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1999 Detroit Auto Show, Part V Page 2


- Jim McCraw

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EVOQ - MORE THAN JUST A `FUTURE' CAR -Cadillac's unwrapping of its Evoq roadster concept car at the International North American Auto Show today is not just a harbinger of the luxury marque's next two-seater, but a "rallying point for a restaging of the whole brand," said general marketing manager John Smith. "The Evoq allows Cadillac to reclaim the attitude and feelings that led to the 1953 LeMans and Cyclone" said Smith, two chromey dreams from Cadillac's prestigious past that were part of the show exhibit and meant to position Evoq in the same class. The new marketing message that Cadillac is using these days to sell its image is "where art and science meet." It is both lofty and aspirational to be sure. And while the Evoq has the potential to live up to that image, once it jumps from its car-show carousel to your local street corner, the venerable Seville and DeVille nameplates may have difficulty stirring the same feelings - not to mention the newercomers to Caddy's lineup, Escalade and Catera. The Evoq, which does not evoke memories of Cadillac*s last two-seater, the Allante, is meant to be part of a solution to the brand*s long-standing problem, the graying of its customer base. Caddy has for years been trying to figure out how to draw some youth to the brand. The brand*s average age buyer today is 60, though Escalade and Catera are attracting buyers a decade younger. Still, Smith is hoping that the version of the Evoq that eventually hits the streets will attract monied 40-somethings who have been attracted to cars like the Jaguar XJS and Mercedes SLK/CLK. "The Evok stands for much more than a future car," said Smith.

Evoq_Rear_1

Evoq_Rear_1

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- David Kiley

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CADILLAC DROPS TO NO. 2 - As General Marketing Manager John Smith bowed to pay homage to the sleek Evoq sports car which Cadillac introduced at the North American International Auto Show, a gray - if not black - cloud hung over his enthusiasm. He, as well as all in attendance were waiting year-end 1998 sales reports, which are sure to show Lincoln topping Cadillac in sales for the first time since the last Truman administration. "Do I want to lose the sales leadership?,* asked a philisophical Smith. *No. But I have to take the broad view. We made money, met brand development targets and we also lost two months of production."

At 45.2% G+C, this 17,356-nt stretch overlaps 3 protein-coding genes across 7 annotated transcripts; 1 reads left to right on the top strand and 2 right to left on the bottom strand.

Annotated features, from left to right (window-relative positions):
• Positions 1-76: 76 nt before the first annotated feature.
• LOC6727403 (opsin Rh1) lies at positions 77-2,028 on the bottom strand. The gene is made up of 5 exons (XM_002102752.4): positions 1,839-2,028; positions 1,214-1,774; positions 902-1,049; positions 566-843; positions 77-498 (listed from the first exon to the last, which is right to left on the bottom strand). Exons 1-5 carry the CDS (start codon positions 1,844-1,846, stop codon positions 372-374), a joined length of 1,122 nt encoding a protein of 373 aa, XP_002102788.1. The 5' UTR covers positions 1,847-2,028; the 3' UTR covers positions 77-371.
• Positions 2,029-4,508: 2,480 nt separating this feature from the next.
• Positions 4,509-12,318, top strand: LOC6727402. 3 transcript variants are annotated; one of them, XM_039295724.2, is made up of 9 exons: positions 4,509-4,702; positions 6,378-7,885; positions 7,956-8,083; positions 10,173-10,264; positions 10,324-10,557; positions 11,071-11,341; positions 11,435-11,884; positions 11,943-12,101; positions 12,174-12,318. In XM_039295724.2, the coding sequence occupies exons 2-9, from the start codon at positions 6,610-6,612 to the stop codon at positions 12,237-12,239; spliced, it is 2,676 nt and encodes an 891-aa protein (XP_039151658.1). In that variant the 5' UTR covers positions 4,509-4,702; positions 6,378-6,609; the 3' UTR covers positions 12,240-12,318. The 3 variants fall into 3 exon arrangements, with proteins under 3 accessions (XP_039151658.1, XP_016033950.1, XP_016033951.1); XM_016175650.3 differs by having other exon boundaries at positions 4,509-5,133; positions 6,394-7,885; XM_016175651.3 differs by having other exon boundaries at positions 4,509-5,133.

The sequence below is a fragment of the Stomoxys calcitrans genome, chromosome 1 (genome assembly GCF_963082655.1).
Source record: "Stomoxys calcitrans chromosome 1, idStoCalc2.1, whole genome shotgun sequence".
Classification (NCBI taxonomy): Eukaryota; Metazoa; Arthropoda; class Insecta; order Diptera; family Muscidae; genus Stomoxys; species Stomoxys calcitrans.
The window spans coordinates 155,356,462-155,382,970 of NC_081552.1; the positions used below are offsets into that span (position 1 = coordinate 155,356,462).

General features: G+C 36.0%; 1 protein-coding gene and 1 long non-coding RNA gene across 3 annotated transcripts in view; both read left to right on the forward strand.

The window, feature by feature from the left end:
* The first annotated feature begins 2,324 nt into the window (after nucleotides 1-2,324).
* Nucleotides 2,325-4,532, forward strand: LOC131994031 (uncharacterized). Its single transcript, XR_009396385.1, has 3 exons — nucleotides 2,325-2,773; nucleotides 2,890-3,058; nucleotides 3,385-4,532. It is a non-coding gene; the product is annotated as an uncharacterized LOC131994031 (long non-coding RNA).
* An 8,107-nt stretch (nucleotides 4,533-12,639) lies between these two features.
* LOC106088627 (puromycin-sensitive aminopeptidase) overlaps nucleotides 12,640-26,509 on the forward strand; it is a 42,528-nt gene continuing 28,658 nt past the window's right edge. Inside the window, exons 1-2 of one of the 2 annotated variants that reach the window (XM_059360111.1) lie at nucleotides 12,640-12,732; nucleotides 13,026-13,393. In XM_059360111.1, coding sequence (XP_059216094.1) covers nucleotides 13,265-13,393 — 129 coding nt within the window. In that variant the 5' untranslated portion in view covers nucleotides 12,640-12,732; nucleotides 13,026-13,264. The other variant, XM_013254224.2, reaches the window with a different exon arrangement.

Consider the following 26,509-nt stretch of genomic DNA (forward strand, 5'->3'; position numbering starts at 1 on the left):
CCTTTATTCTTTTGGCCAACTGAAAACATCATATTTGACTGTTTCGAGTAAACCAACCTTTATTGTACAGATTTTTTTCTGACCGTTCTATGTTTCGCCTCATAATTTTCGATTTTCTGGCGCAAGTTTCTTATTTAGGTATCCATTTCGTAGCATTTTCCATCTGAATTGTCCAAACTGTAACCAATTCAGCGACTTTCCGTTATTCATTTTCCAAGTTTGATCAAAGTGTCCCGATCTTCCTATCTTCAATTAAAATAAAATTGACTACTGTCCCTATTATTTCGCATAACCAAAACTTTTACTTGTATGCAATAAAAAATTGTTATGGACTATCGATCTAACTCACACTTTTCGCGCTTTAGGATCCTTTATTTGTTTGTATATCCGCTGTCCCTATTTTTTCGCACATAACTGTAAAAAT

- David Kiley

 

QUACKING CADDY AD CRACKS UP - Cadillac has been trying to "lighten up" its advertising in the last few years in the hopes of appealing more hip. Remember the talking duck that escorted the Catera to market (it died a merciful death confessed one Caddy insider). And last year, to launch the new Seville, Cadillac tapped an actor from Seinfeld to star in the ads that said, "It's What's Next." Critics have said the ads try a bit too hard for hipness. It may not be a surprise then that Caddy has recently gone beyond its usual ad agency resource, DMB&B/Detroit, to the Los Angeles office of that agency as well as to a New York agency it previously was not doing business with. Ads this year for Cadillac, said head of North American Operations Ronald Zarella, will be "more demonstrative in showing product benefits and to convey the marriage of art and science idea."

- David Kiley

 

THE RETURN OF THE Z-CAR - The legendary Nissan Z may be heading for a comeback. A retro-looking version of the 2-seat sports car took its bows at the North American International Auto Show Tuesday. "This is not an exercise in nostalgia," said chief designer Jerry Hirshberg. "Rather, it's a fresh riff on an old tune. For now, Nissan officials stress that it's nothing but a concept car, but the reincarnated Z-car just may wind up in a dealer showroom sometime soon. A final decision is likely to be made by April, and production could begin within as little as 12 to 18 months. Several critical details have yet to be locked in place. Nissan's not sure whether to go with a V-6 or a high-performance 4-cylinder powerplant. "Our engine choice determines pricing," notes Nissan's top American executive, Mike Seergy. The goal is to keep the cost down below $25,000, roughly the same as the price-in inflation-adjusted dollars-the original Z-car cost nearly 30 years ago. It's also not clear if the car will be a true 2-seater, or delivered in 2+2 trim.


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